SiteNodes, in turn exercising the CacheTable code.
The cache table is also used in the CMS dispatcher:
dan@camden$ find cms/src -name '*.java' | xargs grep -l CacheTable
Marking as QA_READY as of change 39457, based on the following.
The ticket requirements are:
> There does not appear to be any invalidation of this cache when
> the URL on which an application is mounted is changed.
[meaning: cache invalidation needs to be implemented]
> This invalidation will need to be done across JVM instances in a
> cluster too.
Based on discussion that happened partially in the above posts and
partly elsewhere, it was decided that for consistency with the
existing product, BaseDispatcher's caching mechanism needed to be
implemented in the same way that SiteNode did it, i.e. via the
While working on this ticket, I discovered the following things:
(a) The SiteNode implementation did not do any cache invalidation
either. However, based on Dan's feedback, this has not caused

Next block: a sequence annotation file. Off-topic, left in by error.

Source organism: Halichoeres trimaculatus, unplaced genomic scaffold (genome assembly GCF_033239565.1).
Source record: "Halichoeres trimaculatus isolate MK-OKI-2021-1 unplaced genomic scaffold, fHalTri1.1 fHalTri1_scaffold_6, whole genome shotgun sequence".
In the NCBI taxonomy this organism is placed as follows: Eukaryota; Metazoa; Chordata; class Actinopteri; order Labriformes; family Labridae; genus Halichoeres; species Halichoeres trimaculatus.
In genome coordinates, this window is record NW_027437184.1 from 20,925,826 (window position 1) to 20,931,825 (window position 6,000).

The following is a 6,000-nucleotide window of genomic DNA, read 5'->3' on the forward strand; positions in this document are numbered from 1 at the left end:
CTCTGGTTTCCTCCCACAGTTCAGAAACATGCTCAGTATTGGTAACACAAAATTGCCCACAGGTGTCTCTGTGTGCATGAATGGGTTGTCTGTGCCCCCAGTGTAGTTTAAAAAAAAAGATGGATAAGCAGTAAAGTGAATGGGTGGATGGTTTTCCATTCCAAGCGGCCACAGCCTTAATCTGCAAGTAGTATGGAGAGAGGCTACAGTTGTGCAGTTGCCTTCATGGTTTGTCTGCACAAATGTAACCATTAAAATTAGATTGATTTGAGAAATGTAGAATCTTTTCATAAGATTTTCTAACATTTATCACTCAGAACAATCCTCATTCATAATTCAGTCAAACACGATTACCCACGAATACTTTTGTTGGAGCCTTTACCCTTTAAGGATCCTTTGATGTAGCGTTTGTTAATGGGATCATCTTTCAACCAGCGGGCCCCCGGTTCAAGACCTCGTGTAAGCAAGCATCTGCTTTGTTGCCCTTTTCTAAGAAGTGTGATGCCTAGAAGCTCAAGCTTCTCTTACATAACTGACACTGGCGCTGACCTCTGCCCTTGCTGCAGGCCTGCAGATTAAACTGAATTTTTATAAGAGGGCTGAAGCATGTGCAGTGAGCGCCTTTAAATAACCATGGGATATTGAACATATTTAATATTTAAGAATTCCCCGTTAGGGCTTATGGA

any problems in production to date. The word on the street is
that the current (i.e. pre-39457) implementation works fine.
(b) The CacheTable thingy is not as bad as I originally thought.
First and foremost, it implements a size-limited, time-limited
cache with the LRU eviction policy. The current default age
limit is 300 seconds (that is, five minutes). Secondly,
CacheTable tries to be smart and invalidate peer cache tables as
early as possible via HTTP "messaging". Whether or not this
early invalidation actually works under real load is largely
irrelevant, because local LRU invalidation due to size and age
limits appears to happen quite reliably.
So, basically, CacheTable already implements the simple and reliable
approach of forcible periodic cache eviction that I was advocating in
comment #1. The fact that it also tries to add a half-assed messaging
mechanism on top of the reliable LRU policy seems to do no harm.
I changed SiteNode's (and BaseDispatcher's) implementation to
invalidate the underlying cache table in its entirety, whenever URL
mappings change. This takes care of requirement #1. The CacheTable's
LRU policy comes as close as practically feasible to satisfying
requirement #2. In any case, the current implementation is no worse
than the old one in when it comes to #2.
P.S. A fairly massive cleanup of the CacheTable and its friends happened
as part of this ticket. For details, see
$ p4 changes //core-platform/dev/src/com/arsdigita/caching/...@39293,39457
As a follow-up to comment #3
> Whether or not this early invalidation actually works under real
> load is largely irrelevant,
Jon Orris reports in bug 115066 that early invalidation works